Antibiotics are on board and clearly working, though she’s still snoozy and in no mood to have second choice of beds. Cal seems to have caught on and is waiting for her to settle before selecting his own resting spot. I’m hanging out with them and staring at Karmann to make sure she’s still breathing and seems comfortable, because I’m a lunatic.

But I’m a lunatic who accomplished a nine mile run in laces-high slush after minimal sleep and a night of a blood-peeing dog, so I’ve got that going for me, at least. Running for Critters stops for no horrifying medical events, human or canine.

Opinions. We have a surplus.

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“If I am not allowed on the bed, then you, Calvin, are FOR DAMN SURE NOT ALLOWED ON THE BED GET OFF.”

When I adopted Karmann, I was living by myself in Savannah and I had a particularly strong opinion that she should be able to howl. I have no idea why I wanted this, and I was well aware that not all dogs howled and this was not really something I could teach her. Nevertheless, when we got a particularly lovely night we would go out late and stand in the middle of the street, and I would attempt to recreate the scene from Moonstruck where grandpa is encouraging his own tiny mutt herd to howl.

GUARDE DE LA LUNA KARMANN!!! AAAAA-OOOOOOOOOOOOO!

In the middle of the street. In a quiet neighborhood. And honestly, I don’t even think those are the right Italian words. I was probably yelling at her to lettuce on the moon. But it felt right, you know? So I did it. Occasionally, my upstairs neighbor would come out with his dog and laugh hysterically at us. It was good times. Very Savannah-y.

I think about those balmy, sort of insane southern nights often. Usually when Karmann is bitching incessantly and doing her best “howl”, which comes out as a protracted grumble and sounds quite ornery for a dog who is wagging her whole body. And I think, “Hey! I maybe did that! [bitch bitch bitch] I . . . did that.”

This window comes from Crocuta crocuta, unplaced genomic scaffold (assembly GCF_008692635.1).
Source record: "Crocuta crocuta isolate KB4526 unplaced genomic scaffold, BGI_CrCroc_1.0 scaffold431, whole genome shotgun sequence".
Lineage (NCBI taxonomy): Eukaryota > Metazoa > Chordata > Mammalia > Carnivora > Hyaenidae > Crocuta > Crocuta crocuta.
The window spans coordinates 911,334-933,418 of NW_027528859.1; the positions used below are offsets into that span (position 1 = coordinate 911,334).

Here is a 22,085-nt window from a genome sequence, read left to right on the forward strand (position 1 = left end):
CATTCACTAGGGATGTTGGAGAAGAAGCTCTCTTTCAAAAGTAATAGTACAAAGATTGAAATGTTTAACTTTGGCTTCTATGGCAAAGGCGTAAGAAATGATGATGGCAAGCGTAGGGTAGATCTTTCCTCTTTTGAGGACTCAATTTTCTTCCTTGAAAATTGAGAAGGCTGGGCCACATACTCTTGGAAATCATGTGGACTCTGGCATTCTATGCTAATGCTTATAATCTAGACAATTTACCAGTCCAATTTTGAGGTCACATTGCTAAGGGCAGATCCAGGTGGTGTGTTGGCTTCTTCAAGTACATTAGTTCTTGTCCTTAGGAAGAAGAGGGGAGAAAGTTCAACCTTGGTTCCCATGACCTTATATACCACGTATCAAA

Karmann has a lot of opinions and, thanks to our 1am howling sessions, she expresses them vocally. Moreso as she ages and her filter, apparently, diminishes.

She has opinions on when she should be fed: “arrrrrruuuuuuuuuuuuuuuruuuuuuuruuuuuuuugh!”

She has opinions about how quickly I prepare her food: “Grrrrrrruuuuuuuuuuhhhhhhhhhhhhhhh.”

She has opinions about when she should be taken outside just because she wants to go outside and not, necessarily, because she has to do anything out there other than monitor the tree kittens: “rrrrrrruh.rrrrrrrrrrrrrrrrrrrrrrrrrrrrrrrrugh.”

She has opinions about when humans should get out of bed: *silence* . . . *taptaptap over to bedside* *silence* . . . *positions snout next to sleeping human ear* . . . “RORK! RORK! RORK! RORKROROKRORK!”

She has opinions about when she needs to be taken out LIKE RIGHT NOW AND IT’S AN EMERGENCY EVEN THOUGH SHE WAS SLEEPING UNTIL RIGHT THIS SECOND HURRY!!!: “auuurrrrrrrrrrrrrrrrrrORKORKORKORK . . . *wagglebutt tapdance* ORKORKORKORKORKORKORKORKORKORKORK!!!”

She does not bark at things. Or people. She doesn’t bark at other dogs. She only vocalizes when she has opinions about things her closely-associated humans are–or should be–doing.

Well. Her humans . . . and Cal. She has a whole crapload of opinions about Cal: what smells he can smell (none of the smells), when he can rest (when she is resting), when he should play (whenever she wants to play), what things are his (none of the things), etc. We run interference on La Diva, so that Cal isn’t endlessly harassed, but that never stops her from trying and sometimes the opinions reach critical mass before we realize she’s ready to unleash them. See also: Christmas.